If you are more thorough and take more time, you may surprise yourself with what you know and can do on a test. I have seldom been properly taught grammar, and yet I do quite well in these portions of the test. I simply use the idea of questioning if this sounds right, what answer is wrong, and logic (inferences and context clues). Using these simple tricks can really make a difference.

Teachers also benefit as much as they are hurt by these tests. These tests may take time out of learning and teaching, but they also provide valuable information on where students are at. However, as mentioned they distract students and remove the opportunity to learn for at least a full day. Ms Dormizzi, an English teacher at Taft Charter High School, comments, “Unfortunately, the tests are an easy way of quickly figuring out right away where kids are because you put it through a Scantron, and it can analyze ABCD. Handwritten like the AP takes time. They’ve got all these people on board grading each individual test. So, I see the reason why they had to standardize.”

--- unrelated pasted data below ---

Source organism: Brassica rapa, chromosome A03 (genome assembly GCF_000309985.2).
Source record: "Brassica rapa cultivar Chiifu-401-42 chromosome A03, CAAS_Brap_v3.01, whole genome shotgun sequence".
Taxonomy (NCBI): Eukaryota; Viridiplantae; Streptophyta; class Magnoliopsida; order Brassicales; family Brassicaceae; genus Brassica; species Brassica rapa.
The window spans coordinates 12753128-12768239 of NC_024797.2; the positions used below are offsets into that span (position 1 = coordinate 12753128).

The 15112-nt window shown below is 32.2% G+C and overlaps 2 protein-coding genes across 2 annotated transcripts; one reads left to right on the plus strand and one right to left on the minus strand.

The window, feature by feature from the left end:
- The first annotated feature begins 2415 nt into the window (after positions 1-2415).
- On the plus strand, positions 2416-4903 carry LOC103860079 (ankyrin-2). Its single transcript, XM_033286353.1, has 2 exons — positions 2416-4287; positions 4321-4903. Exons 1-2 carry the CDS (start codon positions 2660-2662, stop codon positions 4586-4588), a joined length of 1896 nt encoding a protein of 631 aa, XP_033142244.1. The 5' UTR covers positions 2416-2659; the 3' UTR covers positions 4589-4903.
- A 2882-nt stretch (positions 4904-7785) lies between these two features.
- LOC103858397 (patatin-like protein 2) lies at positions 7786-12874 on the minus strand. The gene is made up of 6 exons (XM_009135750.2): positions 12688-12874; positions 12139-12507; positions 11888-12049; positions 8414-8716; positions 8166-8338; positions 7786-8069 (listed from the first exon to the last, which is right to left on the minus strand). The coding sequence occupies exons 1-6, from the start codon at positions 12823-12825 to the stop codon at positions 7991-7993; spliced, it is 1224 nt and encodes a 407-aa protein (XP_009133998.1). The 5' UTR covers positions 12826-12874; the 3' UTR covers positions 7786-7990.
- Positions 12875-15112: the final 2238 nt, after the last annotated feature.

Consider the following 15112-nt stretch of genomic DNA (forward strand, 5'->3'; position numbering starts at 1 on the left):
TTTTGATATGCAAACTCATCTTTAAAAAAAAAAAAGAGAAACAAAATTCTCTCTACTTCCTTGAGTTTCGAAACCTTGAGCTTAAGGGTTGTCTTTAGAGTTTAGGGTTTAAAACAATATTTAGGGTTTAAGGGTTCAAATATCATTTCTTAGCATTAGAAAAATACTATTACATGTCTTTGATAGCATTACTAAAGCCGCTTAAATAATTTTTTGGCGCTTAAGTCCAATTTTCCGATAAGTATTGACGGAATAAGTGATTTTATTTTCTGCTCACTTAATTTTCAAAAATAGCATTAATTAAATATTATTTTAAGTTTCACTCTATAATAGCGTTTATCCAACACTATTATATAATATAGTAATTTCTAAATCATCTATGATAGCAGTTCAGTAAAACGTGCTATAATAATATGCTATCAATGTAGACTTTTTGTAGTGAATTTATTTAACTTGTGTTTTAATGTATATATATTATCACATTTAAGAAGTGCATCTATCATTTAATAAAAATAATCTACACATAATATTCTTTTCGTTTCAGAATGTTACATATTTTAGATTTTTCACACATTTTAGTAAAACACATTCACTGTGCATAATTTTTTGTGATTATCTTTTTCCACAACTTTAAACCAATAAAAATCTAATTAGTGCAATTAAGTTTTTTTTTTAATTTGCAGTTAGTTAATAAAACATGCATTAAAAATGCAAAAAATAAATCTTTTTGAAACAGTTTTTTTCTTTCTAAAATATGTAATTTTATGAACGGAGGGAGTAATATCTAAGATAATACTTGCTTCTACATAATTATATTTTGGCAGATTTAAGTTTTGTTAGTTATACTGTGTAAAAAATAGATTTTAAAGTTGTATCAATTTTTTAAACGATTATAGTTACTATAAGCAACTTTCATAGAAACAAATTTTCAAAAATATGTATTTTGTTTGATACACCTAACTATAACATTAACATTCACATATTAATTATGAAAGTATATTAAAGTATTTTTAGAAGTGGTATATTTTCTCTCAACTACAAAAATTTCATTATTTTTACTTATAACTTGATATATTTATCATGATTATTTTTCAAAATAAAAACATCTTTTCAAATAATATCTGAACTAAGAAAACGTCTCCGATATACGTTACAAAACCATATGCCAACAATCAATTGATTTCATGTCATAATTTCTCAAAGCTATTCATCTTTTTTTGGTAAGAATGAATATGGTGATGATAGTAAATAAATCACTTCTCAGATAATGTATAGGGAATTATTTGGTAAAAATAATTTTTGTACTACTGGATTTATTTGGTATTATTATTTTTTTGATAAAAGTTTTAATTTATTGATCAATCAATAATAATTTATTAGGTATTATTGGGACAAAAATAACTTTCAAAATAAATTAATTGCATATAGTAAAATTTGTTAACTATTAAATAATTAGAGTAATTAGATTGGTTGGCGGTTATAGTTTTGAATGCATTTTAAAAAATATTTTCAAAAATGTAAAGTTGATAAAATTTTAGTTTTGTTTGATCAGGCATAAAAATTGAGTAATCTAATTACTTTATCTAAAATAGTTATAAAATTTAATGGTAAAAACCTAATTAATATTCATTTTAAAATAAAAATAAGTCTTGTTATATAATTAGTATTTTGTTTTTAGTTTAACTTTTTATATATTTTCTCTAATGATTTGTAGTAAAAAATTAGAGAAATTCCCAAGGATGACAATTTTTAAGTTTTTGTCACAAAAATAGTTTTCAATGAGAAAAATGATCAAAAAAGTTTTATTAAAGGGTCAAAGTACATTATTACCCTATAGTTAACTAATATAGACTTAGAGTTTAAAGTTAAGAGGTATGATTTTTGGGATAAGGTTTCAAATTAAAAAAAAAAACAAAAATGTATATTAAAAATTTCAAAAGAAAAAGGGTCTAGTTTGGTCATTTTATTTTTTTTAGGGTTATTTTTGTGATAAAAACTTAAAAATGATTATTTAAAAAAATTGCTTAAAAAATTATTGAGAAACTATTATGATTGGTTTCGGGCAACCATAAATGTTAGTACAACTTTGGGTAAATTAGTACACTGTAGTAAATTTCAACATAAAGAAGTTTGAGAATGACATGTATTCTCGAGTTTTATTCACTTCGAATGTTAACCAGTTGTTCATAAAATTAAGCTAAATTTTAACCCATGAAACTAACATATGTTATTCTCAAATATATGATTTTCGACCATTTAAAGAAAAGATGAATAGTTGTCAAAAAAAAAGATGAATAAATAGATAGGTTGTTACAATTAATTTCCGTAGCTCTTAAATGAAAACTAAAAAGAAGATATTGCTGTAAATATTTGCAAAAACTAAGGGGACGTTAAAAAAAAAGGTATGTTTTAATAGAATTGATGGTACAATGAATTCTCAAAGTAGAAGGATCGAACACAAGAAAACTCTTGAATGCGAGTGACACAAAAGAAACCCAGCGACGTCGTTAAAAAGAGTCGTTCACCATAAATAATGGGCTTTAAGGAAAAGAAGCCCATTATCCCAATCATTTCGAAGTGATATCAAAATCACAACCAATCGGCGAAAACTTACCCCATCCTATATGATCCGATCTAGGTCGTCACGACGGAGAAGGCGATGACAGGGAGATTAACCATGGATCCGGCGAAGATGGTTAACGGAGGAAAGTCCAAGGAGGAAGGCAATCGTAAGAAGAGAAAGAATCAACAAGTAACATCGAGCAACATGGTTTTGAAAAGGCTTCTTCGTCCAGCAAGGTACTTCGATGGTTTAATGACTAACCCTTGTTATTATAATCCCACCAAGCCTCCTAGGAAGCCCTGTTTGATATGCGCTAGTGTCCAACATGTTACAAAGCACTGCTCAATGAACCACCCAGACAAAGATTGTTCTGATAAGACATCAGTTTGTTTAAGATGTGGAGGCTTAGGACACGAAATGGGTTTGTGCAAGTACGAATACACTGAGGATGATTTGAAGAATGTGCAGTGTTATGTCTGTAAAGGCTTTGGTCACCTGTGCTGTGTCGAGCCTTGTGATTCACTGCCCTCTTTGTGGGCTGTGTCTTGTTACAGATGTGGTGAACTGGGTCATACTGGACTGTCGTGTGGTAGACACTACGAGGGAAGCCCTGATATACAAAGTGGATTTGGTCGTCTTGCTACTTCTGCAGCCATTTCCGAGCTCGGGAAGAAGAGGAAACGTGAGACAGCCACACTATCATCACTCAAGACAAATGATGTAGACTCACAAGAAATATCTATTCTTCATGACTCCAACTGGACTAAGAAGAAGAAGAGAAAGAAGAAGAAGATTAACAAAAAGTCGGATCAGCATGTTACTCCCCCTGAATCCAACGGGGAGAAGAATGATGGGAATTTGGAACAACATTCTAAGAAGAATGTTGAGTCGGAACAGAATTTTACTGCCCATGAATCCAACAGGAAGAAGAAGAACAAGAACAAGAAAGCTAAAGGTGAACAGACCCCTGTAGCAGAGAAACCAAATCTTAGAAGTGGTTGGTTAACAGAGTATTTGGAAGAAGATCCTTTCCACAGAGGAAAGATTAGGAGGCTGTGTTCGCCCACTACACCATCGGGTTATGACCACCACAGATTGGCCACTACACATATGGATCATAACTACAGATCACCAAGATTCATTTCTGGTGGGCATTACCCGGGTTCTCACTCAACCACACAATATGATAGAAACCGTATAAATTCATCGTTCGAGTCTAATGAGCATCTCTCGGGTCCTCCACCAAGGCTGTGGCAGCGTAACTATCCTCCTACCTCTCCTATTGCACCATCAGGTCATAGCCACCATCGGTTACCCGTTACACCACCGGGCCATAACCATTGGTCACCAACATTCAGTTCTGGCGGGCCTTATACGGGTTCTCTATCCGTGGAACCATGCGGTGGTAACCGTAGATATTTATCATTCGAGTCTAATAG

As a student, I can relate to the irritation. When I expect to have a big test the next day, but I am faced with a seemingly useless test I get beyond annoyed. During these instances, it is important to remember that the teachers weren’t the ones to decide on the day and time to administer the test. When thoughtfully administered (at the end of a unit or the year) standardized tests can be easily given and taken.

Regardless of how you feel about it, the future is bleak for standardized testing. Colleges all around the world have started to go test blind. However, LAUSD has not given up on periodically giving out these mandated standardized tests. It is important to take the time and try even if you don’t see its massive importance.

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About the Contributor
Sarah J. Stark
Sarah J. Stark, Editor, Producer Ameritas, Writer
Avid Reader, Grammar enthusiast, and happy to be here